Q: Neither of you has a food science background … how did you devise the recipes?

Daniel: Jordan, is our “grainmaster” and grew up baking and making food … it’s been an important part of his life. We arrived at our first recipe with an idea plus some trial and error, incorporating feedback from early customers.

But it all goes back to the beer. When you start making beer as a novice you essentially add malt extract (syrup from malted barley) to water, boil it, add hops, cool it, add yeast and a few weeks later it becomes beer. All grain brewing is bit more advanced. To make 5 gallons of beer in a fraternity kitchen, we would use 15-20 gallons of grain at a time. We attended UCLA and were living in Westwood. At the time, there was no ability to compost where we lived and recycling was accomplished through an underground economy. After we brewed, it literally felt like we were taking a Gatorade-sized cooler full of oatmeal and dumping that into the trash. This felt horrible.

In my brewing prime I was brewing almost every other week and it was a lot of fun. But it led to the question: “Is there a better way to deal with the spent grain from brewing?” It smells good, tastes good … what are other people doing with it? So I went to an online forum. I found brewers making bread, cookies and all kinds of treats. I wondered if I could make bread and sell it to make enough money to pay for next round of beer. With our bars and other recipes in the works, Jordan has elevated this idea to the next level.

Q: Who made your recipes?

Daniel: Jordan is the mastermind. He’s in charge of product development and our baking operation in general. Our original flavor was the Honey Almond IPA bar, but we wanted to diversify for our first official event. So, we created the Chocolate Coffee Stout bar … a bar that we hoped would highlight the roasted flavor of the dark beer grains using coffee and high-quality chocolate.

This all was happening a few years ago when California passed cottage food legislation. We became one of the first licensed home kitchen which enabled us to formally test the recipes with friends, families and at farmers markets. Today, we have the two “flagship” styles but more flavors (and products) will be added soon. Right now, we’re a company that makes health bars, but we have lots of ideas for new ways to use this new resource, this grain recovered from brewing. We want to keep this grain out of compost, which is certainly better than landfill, but we believe that higher forms of upycling are even better.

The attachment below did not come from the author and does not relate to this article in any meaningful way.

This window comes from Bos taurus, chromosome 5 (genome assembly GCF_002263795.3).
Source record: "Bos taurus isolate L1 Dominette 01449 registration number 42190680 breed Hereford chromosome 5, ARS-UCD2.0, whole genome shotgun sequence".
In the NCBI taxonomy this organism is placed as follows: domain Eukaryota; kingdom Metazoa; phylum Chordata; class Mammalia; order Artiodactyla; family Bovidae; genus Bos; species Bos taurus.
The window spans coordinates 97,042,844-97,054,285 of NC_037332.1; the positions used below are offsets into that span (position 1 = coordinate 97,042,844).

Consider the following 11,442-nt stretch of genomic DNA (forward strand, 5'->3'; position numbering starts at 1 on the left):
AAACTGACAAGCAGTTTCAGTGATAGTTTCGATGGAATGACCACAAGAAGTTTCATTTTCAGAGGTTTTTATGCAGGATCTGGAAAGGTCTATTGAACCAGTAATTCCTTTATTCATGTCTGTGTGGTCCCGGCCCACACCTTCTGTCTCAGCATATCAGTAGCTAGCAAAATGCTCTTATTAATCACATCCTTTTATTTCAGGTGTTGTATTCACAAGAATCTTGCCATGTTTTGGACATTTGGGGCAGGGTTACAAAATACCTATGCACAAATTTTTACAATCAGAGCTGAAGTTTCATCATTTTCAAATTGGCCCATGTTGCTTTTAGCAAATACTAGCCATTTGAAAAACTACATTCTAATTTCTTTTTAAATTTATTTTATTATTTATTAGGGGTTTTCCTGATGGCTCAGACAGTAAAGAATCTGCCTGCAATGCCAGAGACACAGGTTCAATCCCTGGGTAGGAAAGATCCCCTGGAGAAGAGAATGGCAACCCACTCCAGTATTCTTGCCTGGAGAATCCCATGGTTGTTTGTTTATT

Q: You’ve got a Barnraiser campaign going on right now. It looks like it’s going be be successful.

Daniel: We’re excited, because it will enable us to bring new recipes to market and scale up our business. We also hope to raise some private investment soon too which would enable us to offer more of a service to the breweries. In practice, the breweries we work with now are more partners to us than we are to them. This is because even though we are producing thousands of bars a month, we currently take very little of their waste.

The average small brewery will use 3,000 pounds of grain a week; there are around 30 breweries in San Francisco alone right now. We would like to get to the point at the end of 2016 where we are the go-to solution for at least all of one brewery’s grain, if not more. Eventually, we’d like to provide the solution for breweries in San Francisco and then expand to other regions.

The broader vision for ReGrained is not only to be a company that uses the ingredient … if we’re going to scale we would become a supplier to other food businesses and a source of a new healthy/sustainable ingredient in their supply chain.

Overall, our goal is to help the urban economy do more with less. We’re closing an industrial loop where a byproduct is actually food. Waste equals food. We’re very confident in the idea, now it’s a matter execution and building a great company together. The Barnraiser will be a huge step towards making this happen.